Move Water with Water

The ram pump can be perfect.

| March/April 2008

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    iStockPhoto.com/Nico Smit
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    Water then moves into the stock tank.
    Heidi Overson
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    Water pulsing through this Rife Ram’s clack valve discharge is a sure sign that water is moving uphill.
    Heidi Overson
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    The drive pipe’s inlet should be protected from clogs with some type of coarse filter or mesh.
    Heidi Overson
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    1. When the ram’s clack valve (B) is open, and check valve (C) is closed, water flows through the drive pipe (A) and out the clack valve chamber to the environment. The pressure of that flow causes the clack valve to rise up and block the flow. 2. Simultaneous to the clack valve closing, the water’s momentum forces the check valve (C) to open and pushes water into the pressure chamber, which contains a trapped volume of air (D). When water is forced into the chamber, a similar volume is displaced into the discharge line (E). 3. As soon as the water loses its momentum, the check valve (C) closes and the clack valve (B) drops open to begin the cycle once again. The compressed air pocket (D) keeps water flowing between cycles.
    Illustration by Nate Skow

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You might have heard it if you’ve ever been on a farm – the soft and steady “thunk, thunk” can be mistaken for the beat of a drum. It might have been unsettling for you until someone explained that the sound’s source is a ram pump, sometimes and understandably referred to as the heartbeat of a farm. What exactly is this device that seems to defy gravity by moving water up hills with nothing more than the power of water?

The ram pump is, quite simply, an air-breathing invention that supplies water to your house, livestock and garden 24 hours a day, 365 days a year. It’s done without the help of electricity and only a couple of moving parts. It’s ingenious, and it has saved the backs of humans for centuries.

How it works

Unlike many pumps, the ram pump is not immersed; it needs air and a water supply to operate. The water source can be a creek, river, spring or pond as long as the water intake is located upstream (at a higher elevation) from the collection point at the pump. Water (from the source) travels down the drive pipe to the pump, where, with the help of a flow-actuated check (clack) valve, the flow is intermittently stopped and started. Thanks to the physical laws relating to inertia, abruptly halting flow in the drive pipe causes the water column to behave a little like a hammer. That hydraulic hammering then forces about 15 percent of the water through a one-way check valve and into an air-filled pressure tank, which in turn feeds the delivery line. The remaining 85 percent of the water flows through the clack valve when it drops open (see illustrations, Page 49). Once the flow gets back up to speed, it slams shut once again, and the process repeats itself several times a minute to deliver a steady supply. As long as water flows, the ram pump won’t freeze.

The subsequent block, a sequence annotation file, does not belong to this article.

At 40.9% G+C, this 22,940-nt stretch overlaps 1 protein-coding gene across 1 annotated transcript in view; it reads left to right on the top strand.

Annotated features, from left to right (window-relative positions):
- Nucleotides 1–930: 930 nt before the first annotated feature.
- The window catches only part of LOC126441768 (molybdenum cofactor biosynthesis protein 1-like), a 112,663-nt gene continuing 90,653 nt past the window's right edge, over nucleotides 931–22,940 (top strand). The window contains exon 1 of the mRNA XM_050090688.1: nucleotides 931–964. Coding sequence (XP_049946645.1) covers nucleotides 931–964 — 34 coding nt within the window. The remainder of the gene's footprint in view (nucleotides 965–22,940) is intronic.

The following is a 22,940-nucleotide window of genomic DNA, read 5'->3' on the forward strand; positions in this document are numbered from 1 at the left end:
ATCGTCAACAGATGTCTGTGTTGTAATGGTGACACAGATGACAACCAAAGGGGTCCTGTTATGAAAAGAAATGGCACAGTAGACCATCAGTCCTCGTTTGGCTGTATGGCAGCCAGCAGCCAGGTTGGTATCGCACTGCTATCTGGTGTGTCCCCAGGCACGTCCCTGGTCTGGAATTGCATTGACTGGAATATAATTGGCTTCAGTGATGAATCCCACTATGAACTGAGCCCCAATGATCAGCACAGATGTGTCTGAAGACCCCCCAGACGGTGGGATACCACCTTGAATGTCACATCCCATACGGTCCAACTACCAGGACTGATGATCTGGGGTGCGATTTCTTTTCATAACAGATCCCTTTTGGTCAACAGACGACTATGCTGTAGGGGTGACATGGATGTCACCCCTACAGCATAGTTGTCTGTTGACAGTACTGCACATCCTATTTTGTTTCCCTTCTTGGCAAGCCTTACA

The ram pump’s process is wonderfully perpetual, but small things can interrupt the rhythm. For example, a small clog in the source’s drive pipe can reduce flow enough that the clack valve won’t close, thus shutting the pump down. With a little care, you can keep the frequency of ram pump outages well below electric service outages, which will render most other water supply pumps idle.



Plans for the ram

English inventor John Whitehurst is credited with inventing the ram pump in 1772, although his invention’s valve was manually operated. Opening and closing the valve was easier than some other means of moving water, but his pump never really caught on. Twenty-four years later, French inventor Joseph Montgolfier modified the design and created the automatic ram. The ram pump made it to the United States in the 1840s and was immediately embraced by farmers and others with a need to move water more easily. The device was especially popular because its constant fresh water output prevented frozen water tanks.

When electric pumps were invented in the 1940s, the ram pump lost popularity, and many were abandoned. However, a need for dependable water supplies in areas where electricity was not available kept the ram alive. Today, ram pumps continue to supply water to farms and small communities all over the world.






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